Bumble Bee Snack

Try this fun snack made from pineapple, candy melts and potato chips.


About Pests and Pets

When the family goes outside to play, it isn’t just the kids bringing unwanted pests back inside. Animal fur is ideal for pet pests such as fleas and ticks to grab onto as your pets explore the backyard.

Fleas and ticks have unique adaptations that make them well suited to finding and feeding on mammals to survive. Keep reading to find out facts you may never have known about these tiny pests.

All about ticks

  • Must love dogs – Some tick species have preferred hosts. The American dog tick prefers to feed on domestic dogs and therefore is one of the most common tick species brought into homes.
  • All you can eat buffet – Ticks are much easier to spot after a meal. Some species will grow almost four times in size when engorged with blood.
  • To find a host, ticks clasp onto shrubs or grass with their back legs and reach their front legs out to grasp onto passing fur or clothing.
  • Wherever ticks attach, ticks will crawl toward the head of their host. The skin around the neck and ears is thinner and these areas are also hardest for animals to groom.

All about fleas

  • Fleas can jump up to eight feet, which is 150 times their own height.
  • Unlike other pests, fleas typically remain on their host at all times. However, they are easily transferable to furniture or between animals.
  • Black sheep of the family – There are more than 2,000 known species and subspecies of fleas, but one species – the cat flea – accounts for the majority of infestationsFleas-ad in the United States.
  • Don’t blame the dog – Fleas infest many animals like rodents and raccoons as well. If you suspect a rodent infestation, fleas may soon follow.

Pet pests pose unique threats to both people and pets as they are easily transferable, difficult to spot and carriers of multiple diseases. While fleas are primarily an itchy annoyance, they can cause flea allergy dermatitis, transfer tapeworms and in rare cases, transmit bubonic plague if they’ve fed on an infected rodent. Ticks are not as noticeable as fleas but they are known to carry very serious diseases such as Lyme disease and can cause “tick paralysis” in animals.

Homeowners should thoroughly check pets’ fur for fleas and ticks after they’ve been out in the yard or at the park as these pests can certainly infest homes. One of the easiest ways to do a pest check is by brushing the animal’s fur and using your hand to smooth fur along the body. Also, be on the lookout for skin irritations on your pet and excessive scratching, both of which are good indicators of fleas or ticks.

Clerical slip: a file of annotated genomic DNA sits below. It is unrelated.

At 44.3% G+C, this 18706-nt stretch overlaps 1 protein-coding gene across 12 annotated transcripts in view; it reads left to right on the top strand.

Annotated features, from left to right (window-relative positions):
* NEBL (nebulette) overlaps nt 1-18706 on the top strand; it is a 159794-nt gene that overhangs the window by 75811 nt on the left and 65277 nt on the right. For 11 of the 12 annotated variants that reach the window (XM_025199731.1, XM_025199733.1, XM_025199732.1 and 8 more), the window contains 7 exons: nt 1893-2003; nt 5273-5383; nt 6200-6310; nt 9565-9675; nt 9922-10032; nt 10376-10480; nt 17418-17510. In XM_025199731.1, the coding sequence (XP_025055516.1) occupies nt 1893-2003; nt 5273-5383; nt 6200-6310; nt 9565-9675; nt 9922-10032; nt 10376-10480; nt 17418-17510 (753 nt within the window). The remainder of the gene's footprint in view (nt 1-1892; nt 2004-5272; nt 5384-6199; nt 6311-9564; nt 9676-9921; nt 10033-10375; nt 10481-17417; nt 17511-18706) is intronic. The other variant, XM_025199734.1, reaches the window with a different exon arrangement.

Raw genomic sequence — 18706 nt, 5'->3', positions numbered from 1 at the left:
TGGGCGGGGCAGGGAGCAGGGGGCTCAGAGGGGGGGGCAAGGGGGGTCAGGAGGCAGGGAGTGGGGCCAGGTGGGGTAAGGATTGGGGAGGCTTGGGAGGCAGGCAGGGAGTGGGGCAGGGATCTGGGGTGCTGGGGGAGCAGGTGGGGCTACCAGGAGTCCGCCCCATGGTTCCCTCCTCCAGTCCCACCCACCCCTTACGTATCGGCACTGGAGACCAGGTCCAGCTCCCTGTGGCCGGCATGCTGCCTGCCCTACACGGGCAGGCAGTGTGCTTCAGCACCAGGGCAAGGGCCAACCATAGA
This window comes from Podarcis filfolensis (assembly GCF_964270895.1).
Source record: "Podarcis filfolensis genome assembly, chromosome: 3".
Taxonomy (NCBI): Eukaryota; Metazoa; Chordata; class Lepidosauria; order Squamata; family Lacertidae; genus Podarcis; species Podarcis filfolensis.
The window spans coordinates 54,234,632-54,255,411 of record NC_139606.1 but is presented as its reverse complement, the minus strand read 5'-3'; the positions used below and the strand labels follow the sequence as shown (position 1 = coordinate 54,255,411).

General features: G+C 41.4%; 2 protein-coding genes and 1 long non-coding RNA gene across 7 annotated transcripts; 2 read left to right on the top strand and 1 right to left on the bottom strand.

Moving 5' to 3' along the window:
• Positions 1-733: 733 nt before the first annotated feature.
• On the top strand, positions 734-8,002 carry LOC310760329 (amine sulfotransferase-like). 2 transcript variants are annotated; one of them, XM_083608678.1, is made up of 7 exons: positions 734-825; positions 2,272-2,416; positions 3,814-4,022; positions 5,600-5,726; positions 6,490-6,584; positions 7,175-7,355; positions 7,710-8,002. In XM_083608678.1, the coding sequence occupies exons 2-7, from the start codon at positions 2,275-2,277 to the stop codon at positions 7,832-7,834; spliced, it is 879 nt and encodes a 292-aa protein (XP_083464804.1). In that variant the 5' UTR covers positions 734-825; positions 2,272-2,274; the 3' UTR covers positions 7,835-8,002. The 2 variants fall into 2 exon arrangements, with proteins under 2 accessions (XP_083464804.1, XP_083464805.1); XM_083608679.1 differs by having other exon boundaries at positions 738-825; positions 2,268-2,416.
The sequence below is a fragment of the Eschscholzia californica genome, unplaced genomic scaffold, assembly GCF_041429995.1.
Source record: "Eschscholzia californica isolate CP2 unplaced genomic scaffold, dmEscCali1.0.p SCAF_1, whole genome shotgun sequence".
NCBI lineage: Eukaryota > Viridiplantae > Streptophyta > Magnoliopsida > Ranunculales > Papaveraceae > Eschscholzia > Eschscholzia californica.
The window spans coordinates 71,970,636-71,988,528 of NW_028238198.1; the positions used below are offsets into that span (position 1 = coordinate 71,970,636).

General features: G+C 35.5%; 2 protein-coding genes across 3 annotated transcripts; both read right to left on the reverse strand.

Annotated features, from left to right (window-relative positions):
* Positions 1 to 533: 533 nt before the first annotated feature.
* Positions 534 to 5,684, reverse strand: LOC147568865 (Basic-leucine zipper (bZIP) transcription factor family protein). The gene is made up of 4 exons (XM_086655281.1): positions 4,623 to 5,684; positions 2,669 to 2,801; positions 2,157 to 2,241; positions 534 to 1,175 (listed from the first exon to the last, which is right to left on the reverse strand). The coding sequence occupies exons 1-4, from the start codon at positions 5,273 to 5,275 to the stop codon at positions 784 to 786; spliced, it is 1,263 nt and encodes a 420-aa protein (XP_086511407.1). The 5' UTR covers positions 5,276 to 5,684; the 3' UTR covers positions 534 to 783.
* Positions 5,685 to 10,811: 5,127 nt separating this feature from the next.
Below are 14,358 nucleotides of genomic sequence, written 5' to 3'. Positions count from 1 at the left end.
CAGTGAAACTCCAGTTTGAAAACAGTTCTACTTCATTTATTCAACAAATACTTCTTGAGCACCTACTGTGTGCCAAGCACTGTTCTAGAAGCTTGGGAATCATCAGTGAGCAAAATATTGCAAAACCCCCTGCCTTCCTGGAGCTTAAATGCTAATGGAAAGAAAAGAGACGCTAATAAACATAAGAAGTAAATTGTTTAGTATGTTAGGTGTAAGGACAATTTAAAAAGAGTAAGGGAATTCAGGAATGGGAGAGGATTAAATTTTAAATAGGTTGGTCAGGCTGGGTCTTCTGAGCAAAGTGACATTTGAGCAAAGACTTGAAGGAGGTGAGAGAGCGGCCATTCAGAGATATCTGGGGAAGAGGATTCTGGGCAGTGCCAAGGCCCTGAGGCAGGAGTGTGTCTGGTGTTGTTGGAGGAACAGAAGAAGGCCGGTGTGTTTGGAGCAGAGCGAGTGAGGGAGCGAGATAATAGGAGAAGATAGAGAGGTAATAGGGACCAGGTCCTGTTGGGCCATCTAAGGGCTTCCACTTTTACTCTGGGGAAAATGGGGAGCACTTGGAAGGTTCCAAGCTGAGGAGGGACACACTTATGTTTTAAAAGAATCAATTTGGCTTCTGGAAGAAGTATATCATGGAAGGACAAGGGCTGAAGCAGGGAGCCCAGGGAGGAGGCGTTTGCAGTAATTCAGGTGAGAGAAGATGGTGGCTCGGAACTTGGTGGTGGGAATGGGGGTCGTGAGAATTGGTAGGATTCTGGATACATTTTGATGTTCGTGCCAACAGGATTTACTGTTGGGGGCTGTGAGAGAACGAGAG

If you suspect you have an infestation in the home, contact A1 Exterminators for a free consultation and we can recommend the best treatment option for your home or property.

A1 Exterminators Customer Review

A1 Exterminators prides ourselves on our great service and we love seeing reviews from our happy customers.  On July 20th, Chris from Dedham, posted on Angie’s List a nice review for pest control expert, James.   index

“Very friendly. Professional. Honest. Arrived on time—early, actually. Could take two weeks to know if what he did actually worked, but early results look excellent. Ask for James!”

Bug Tip Tuesday!!

With this heat we have been having, you lawn sprinklers are working overtime and are providing watering holes for ants.  Be sure the sprinklers are working properly to prevent any ant infestations.

carpenter ant

New Study Finds A Glowing Cockroach

A glowing green cockroach would seem much easier to kill than our more familiar kitchen pests, but this particular insect evolved its own set of lights to avoid exactly such predatory attention, according to a new study.

Luchihormetica luckae glows to mimic the bioluminescent click beetle, whose glow warns predators of its toxicity.

 The cockroach species Luchihormetica luckae emits a green glow. Images courtesy Peter Vrsansky, Slovak Academy of Sciences

The cockroach species Luchihormetica luckae emits a green glow.
Images courtesy Peter Vrsansky, Slovak Academy of Sciences